Re: [asa] A question on morals (OT and NT)

From: wjp <>
Date: Mon Nov 02 2009 - 19:26:45 EST


OK. I'll try this.

First, the OT reference is to the civil law, the reference Christ's make to is
not the civil law but that moral law before God.

The civil law may vary from community to community, although it ought to follow
the principles of the Ten Commandments. Civil might be viewed as case law for
the Ten Commandments, and this is just how Exodus lays it out.

For the sake of this conversation, let us regard the "eye for an eye" as a principle
of the civil law.

I have no idea how you came about applying this principle in the way that you did.
I have to presume you've read Exodus.

The principle of "eye for an eye" refers to the principle of restoration, and that
restoration cannot be demanded any greater than what needs restoring. In the ideal,
the notion would be to restore, as much as is possible, the situation to what it was

Following case law provided in Exodus, I imagine the bully would first be required
to replace the bike with an bike of equivalent value. As for the damage done to the
boy, the question would probably be to consider what was lost as a result of having
been beat-up. Surely, the boy (or his parents) would be required to pay any doctor
bills. More might be required, but you probably get the idea. By no means, however,
would the boy be "justified" in beating up or having beat up the bully.

I don't think the situation is any different for the Christian or the NT. Following
Romans, the state has the authority to wield the sword. All that entails is that the
state (and not the boy or even his parents) would or perhaps even should be involved
in the restoration, i.e., in the use of the law to curb the activities of the lawless
and to maintain civil order.

It ought to be clear that there is a distinction between our obligations before God
(i.e., the Moral Code) and our obligations before man in a sinful world.
In a sinful world violence must be used often to subdue evil, even killing.
So the civil code permits the existence of soldiers and police.
The question has to do with the motivation of the act.
If we act in violence to protect ourselves, we sin.
If we act in violence to protect another, we do not sin.

This sometimes sounds too easily said to me.
The issue for me is always existential and not abstract.
I, as a sinner, in a sinful world will sin necessarily.
I will violate God's perfect law of Love. Yet that does not free me from being
blameless. I must, nonetheless, try to act according to that perfect law.
And in my trying to do so, even doing the best I can, as a sinner in a sinful
world, I will sin.
The State or Community is instituted to try to make the best of it in this
sinful world. So Judges, police, and soldiers act out of their callings
or offices in this world for the establishment of good, as we can have it.
But we would not need police, soldiers, and judges were the world sinless.

Apparently, such a picture bothers some Christians.
Not me.
I never can outgrow my desperate need for a Savior.
I have no problem believing that I cannot keep God's perfect law
in this sinful world. It's why this world is a perfect one for us and Salvation.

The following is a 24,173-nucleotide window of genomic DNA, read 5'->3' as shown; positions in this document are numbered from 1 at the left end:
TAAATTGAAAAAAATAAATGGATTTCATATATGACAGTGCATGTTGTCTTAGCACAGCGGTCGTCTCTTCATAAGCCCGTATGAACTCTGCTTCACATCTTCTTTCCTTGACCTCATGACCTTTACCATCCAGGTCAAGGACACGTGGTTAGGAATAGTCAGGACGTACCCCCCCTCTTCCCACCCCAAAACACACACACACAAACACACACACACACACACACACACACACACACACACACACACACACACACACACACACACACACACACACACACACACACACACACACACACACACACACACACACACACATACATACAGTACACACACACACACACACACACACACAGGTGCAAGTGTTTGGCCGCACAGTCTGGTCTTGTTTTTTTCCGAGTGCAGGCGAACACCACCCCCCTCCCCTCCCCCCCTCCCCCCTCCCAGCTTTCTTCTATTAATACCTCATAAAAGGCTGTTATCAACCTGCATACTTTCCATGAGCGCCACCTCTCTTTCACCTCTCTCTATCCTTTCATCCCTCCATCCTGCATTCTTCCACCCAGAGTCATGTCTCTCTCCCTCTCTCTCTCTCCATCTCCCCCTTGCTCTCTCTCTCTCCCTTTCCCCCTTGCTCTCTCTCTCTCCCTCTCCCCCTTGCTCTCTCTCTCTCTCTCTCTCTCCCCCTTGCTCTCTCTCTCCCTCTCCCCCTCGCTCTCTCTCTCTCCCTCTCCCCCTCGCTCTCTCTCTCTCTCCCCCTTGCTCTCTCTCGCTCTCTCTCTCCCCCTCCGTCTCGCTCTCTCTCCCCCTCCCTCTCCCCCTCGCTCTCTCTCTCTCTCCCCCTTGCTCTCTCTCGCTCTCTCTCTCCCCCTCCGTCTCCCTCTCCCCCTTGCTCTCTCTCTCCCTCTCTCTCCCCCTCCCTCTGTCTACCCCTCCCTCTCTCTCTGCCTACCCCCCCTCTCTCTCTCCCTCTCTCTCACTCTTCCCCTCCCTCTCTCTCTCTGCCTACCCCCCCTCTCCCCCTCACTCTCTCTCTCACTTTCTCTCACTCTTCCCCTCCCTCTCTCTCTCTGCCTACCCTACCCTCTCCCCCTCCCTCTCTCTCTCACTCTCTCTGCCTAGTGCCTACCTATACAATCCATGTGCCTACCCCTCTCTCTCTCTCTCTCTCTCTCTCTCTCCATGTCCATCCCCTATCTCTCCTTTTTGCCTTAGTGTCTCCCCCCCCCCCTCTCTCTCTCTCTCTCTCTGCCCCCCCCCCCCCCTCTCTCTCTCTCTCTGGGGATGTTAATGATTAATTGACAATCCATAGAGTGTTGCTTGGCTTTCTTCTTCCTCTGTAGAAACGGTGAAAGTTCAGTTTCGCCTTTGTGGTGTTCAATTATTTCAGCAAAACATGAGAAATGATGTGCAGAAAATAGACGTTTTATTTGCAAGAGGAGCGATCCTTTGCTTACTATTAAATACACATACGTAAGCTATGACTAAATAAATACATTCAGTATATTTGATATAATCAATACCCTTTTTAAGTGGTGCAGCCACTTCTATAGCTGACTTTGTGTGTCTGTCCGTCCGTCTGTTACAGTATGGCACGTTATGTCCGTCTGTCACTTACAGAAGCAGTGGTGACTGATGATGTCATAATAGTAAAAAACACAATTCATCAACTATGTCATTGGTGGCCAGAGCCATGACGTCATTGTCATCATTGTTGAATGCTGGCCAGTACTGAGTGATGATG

On Mon, 02 Nov 2009 15:57:07 -0500, Dave Wallace <> wrote:
> Dehler, Bernie wrote:
>> Hi Pete-
>> Suppose a Christian boy is beat-up at school and his bike is destroyed
>> by a bully. He says he wants to get even with the kid- eye for eye. He
>> plans to destroy the other guys bike as well as hurt him physically.
>> His Christian parents tell him it is wrong, per Jesus’ teaching, to
>> pay back evil for evil. The boy does it anyway. Is that a sin? Is it
>> immoral? You will likely say ‘yes’ I’m guessing.
>> Now re-work the same scenario with a Jewish family. Since they are
>> following the OT, is it s sin? I can’t guess what you’d say. If yes,
>> they are being held to an account above that which they have accepted
>> from God in the OT. If you say no, then apparently there are different
>> levels of morality from the same God?
>> Maybe your answer will be that people are only accountable for what
>> they know, and reject. It just seems strange to me that one can do
>> ‘evil for evil’ as a command from God (OT) while another says that
> the
>> practice of ‘evil for evil’ is evil (NT). Christians and Jews have
> the
>> same God but different moral directions.
>> So can you clarify using these two specific examples? Is the boy from
>> the Christian family sinning because they have a higher standard,
>> whereas the Jewish boy is not sinning?
>> …Bernie
> Bernie
> Even in the fundy church of my youth I never remember the old testament
> law of the kind you are quoting as being what you must do when a wrong
> is committed. Instead it is the maximum one can extract. That is the
> point or maybe better the catch in Shakespere's Merchant of Venice. If
> you did not study it in school a good summary is at:
> In terms of you example of the Jewish boy. If it or its equivalent
> occurred prior to Christ and the boy not only trashed the bullies bike
> but also had him beaten up, then he broke the commandment. If he only
> trashed the bike then there was no breaking of the commandment but
> possibly there was still sin involved, I don't know. If the same
> occurred in the present age, I don't know what to say and leave that to
> the good Lord.
> Dave W
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Received on Mon Nov 2 19:27:22 2009

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